Samples of sand and water from five beaches around the Puget Sound have tested positive for a multidrug resistant form of the bacteria Staphylococcus aureus. This potentially fatal strain of staph is resistant to the broad-spectrum antibiotics commonly used to treat it.
Dr. Marilyn Roberts, a professor of environmental and health science at the University of Washington in Seattle, Firday reported the first isolation of Methicillin resistant staphylococcus aureus, MRSA, from marine and beach sand samples taken from public beaches in Washington state.
Speaking at the Interscience Conference on Antimicrobial Agents and Chemotherapy in San Francisco, Dr. Roberts did not identify the individual beaches where the dangerous bacteria was found.
She said the MRSA bacteria was found in samples at four urban beaches and one rural beach about 10 miles apart around the Puget Sound.
"We found the same strain in three different beaches," said Roberts. "It's possible there was a common source. It could have been a hospital, could have been a person or people, but we don't really know where it came from or how three beaches got same strain," she told colleagues at the conference.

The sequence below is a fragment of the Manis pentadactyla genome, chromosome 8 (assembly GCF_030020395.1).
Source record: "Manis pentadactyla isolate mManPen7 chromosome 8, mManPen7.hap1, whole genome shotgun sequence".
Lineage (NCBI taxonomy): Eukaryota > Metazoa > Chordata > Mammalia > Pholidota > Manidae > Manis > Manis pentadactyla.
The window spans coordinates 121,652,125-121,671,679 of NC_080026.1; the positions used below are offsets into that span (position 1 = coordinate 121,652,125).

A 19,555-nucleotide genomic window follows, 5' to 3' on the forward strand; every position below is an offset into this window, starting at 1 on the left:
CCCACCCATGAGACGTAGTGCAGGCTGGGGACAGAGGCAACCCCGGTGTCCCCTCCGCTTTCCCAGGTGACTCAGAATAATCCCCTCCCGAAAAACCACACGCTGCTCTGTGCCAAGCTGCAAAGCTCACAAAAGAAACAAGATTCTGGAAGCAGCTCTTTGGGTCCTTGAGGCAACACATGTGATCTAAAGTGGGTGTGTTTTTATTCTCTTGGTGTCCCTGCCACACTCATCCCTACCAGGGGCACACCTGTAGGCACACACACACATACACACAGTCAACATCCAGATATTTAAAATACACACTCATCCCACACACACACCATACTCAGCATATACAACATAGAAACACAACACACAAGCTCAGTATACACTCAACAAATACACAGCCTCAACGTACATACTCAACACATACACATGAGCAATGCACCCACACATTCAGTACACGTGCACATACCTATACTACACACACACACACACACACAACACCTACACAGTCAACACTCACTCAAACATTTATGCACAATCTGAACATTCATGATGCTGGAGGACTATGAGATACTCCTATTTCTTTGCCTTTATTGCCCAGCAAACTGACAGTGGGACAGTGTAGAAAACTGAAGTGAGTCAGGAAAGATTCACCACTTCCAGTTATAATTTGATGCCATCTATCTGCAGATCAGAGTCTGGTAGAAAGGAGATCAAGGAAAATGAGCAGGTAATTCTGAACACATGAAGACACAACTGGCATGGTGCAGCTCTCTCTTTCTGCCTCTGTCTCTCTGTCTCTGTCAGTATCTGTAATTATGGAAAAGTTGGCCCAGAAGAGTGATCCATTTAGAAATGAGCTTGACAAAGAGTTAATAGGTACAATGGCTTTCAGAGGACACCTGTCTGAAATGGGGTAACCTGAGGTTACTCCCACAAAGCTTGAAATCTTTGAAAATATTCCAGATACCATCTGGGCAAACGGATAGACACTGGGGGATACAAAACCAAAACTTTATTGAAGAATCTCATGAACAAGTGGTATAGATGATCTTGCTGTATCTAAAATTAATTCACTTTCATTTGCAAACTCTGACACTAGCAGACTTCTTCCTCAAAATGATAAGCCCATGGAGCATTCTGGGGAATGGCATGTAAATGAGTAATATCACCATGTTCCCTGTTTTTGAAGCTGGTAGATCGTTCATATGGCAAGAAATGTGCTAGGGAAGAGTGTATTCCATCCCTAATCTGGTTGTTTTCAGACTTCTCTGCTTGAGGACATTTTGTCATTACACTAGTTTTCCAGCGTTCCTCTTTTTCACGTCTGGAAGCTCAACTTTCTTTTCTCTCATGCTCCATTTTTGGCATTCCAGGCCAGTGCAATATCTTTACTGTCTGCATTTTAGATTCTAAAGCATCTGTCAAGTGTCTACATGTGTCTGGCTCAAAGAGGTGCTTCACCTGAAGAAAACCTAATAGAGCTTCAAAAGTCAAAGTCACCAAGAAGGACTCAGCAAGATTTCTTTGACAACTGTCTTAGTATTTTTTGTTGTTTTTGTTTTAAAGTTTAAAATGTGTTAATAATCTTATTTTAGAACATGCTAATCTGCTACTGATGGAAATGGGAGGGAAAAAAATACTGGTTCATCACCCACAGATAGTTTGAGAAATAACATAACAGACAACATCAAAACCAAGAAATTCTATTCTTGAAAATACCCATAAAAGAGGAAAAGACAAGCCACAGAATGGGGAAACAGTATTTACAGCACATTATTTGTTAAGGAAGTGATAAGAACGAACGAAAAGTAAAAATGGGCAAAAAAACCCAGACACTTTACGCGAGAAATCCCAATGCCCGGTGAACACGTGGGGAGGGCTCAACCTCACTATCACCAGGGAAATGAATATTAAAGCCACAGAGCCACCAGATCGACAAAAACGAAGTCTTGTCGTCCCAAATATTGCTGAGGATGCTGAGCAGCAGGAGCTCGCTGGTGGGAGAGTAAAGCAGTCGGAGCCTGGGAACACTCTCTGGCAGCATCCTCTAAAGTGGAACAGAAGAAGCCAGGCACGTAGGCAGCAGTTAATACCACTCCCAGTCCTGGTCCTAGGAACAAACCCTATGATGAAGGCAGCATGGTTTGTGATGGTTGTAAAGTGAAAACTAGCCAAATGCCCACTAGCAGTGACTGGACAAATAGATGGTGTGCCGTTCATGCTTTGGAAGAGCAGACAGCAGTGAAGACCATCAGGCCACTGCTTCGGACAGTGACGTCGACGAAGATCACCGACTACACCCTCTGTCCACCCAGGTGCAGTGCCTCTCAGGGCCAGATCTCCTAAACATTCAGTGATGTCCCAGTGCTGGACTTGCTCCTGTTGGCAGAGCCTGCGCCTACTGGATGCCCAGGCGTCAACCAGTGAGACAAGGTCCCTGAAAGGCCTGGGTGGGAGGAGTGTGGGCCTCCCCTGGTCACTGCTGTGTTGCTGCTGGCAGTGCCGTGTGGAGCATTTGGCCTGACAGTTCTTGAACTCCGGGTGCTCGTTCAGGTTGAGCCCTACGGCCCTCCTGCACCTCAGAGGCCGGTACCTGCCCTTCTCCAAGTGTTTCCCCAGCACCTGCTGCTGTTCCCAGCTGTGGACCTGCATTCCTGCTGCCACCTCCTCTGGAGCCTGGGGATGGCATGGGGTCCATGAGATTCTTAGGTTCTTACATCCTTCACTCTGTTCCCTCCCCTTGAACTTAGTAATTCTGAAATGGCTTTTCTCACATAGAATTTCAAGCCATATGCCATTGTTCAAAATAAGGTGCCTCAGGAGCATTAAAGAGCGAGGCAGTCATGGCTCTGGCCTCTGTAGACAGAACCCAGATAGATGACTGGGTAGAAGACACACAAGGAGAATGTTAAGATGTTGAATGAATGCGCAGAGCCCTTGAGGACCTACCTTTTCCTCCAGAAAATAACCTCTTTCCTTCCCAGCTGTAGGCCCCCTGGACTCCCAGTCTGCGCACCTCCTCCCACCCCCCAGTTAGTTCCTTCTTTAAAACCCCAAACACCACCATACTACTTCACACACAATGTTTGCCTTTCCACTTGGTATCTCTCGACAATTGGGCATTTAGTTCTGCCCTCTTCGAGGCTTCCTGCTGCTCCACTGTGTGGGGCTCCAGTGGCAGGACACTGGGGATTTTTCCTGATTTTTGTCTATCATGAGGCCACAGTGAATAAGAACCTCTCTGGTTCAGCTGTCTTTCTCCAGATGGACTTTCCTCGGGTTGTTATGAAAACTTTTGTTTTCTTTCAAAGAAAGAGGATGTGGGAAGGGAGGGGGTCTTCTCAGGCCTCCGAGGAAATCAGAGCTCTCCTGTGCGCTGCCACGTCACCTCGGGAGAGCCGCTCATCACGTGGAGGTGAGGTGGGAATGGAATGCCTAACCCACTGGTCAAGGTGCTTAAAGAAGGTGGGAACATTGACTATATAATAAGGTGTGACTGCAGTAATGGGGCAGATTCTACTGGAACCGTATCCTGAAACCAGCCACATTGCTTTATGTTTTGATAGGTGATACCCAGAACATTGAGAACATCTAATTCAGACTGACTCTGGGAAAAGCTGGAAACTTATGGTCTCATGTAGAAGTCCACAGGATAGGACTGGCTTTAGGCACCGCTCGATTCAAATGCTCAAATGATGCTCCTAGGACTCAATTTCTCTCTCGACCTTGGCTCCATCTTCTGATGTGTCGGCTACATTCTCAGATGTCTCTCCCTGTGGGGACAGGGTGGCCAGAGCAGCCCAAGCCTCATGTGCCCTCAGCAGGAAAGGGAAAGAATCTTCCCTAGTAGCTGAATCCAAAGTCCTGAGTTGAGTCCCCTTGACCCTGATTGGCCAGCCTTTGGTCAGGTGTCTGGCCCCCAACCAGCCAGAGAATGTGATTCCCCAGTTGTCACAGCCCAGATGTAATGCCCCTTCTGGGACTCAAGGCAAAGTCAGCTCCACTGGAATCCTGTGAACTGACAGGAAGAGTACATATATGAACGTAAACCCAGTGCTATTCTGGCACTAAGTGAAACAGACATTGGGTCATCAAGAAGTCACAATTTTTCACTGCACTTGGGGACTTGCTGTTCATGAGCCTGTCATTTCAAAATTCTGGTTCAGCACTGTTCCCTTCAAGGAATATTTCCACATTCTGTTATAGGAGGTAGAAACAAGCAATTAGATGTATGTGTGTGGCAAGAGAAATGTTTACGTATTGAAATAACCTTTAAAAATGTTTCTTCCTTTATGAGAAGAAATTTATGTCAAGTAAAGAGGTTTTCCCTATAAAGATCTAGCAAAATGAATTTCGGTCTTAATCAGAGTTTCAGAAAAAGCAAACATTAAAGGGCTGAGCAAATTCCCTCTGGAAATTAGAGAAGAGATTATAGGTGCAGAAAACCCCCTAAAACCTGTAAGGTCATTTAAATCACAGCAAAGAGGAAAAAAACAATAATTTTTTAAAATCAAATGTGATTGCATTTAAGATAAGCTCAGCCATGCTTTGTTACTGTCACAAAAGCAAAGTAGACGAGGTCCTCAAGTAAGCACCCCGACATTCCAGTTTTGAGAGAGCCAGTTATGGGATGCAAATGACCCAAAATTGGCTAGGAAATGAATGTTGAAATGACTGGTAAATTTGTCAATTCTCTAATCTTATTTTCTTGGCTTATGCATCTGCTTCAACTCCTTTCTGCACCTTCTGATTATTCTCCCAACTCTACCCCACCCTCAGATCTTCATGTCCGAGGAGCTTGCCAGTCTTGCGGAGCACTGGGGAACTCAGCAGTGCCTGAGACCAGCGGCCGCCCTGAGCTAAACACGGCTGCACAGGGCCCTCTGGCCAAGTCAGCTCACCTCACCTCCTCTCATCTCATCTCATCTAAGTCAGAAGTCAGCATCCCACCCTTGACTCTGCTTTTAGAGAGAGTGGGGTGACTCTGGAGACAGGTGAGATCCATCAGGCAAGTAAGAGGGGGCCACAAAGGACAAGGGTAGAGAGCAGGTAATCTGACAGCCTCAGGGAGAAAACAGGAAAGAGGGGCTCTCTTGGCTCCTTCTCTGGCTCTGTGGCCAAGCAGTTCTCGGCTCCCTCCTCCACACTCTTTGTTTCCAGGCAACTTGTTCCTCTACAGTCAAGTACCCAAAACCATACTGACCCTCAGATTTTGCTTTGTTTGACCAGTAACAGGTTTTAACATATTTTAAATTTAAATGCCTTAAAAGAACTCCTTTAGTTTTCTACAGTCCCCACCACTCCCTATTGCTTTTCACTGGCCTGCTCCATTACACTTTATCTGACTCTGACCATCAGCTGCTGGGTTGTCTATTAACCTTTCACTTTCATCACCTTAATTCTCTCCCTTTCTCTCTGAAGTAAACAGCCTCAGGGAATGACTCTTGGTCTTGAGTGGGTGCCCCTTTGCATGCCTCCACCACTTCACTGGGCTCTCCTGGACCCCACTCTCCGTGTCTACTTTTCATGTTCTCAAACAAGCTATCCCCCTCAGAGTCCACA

Most MRSA infections occur in hospitals or other health care settings, such as nursing homes and dialysis centers. More recently, another type of MRSA has occurred among otherwise healthy people in the wider community. This community-associated MRSA is responsible for serious skin and soft tissue infections and for a serious form of pneumonia.
Dr. Roberts said, "In most cases people who acquire it do not have an association with hospitals, do not work there, do not visit there, so the assumption is you've got MRSA out in the environment."
She said sewage outflows were the most likely source of the MRSA found on the sampled beaches...
"The fact that we found these organisms suggests that the level was much higher that one would have thought," she said.
"We don't really know the risk for people going to the beach," said Dr. Roberts. She cited a survey of 27,000 people published this year in the "Journal of Epidemiology" that found that people who dug in the sand or were completely covered by sand were much more likely to come down with a diarrheal disaease than those who did not engage in these activities and suggested that being covered with sand might also be a risk factor for MRSA...
Because the Puget Sound water is cold, between 50 and 58 degrees, and MRSA is salt-resistant, the organism can survive, Roberts said, and she added that it can also survive hospital cleaning and the laundering of hospital linens.
"All disinfectants do not give you a 100 percent kill," she said. "Hot water does a better job than cold water, but virtually nothing that anyone has will give 100 percent rate kill unless you autoclave," she said of the process used to sterilize surgical instruments by heating them under pressure.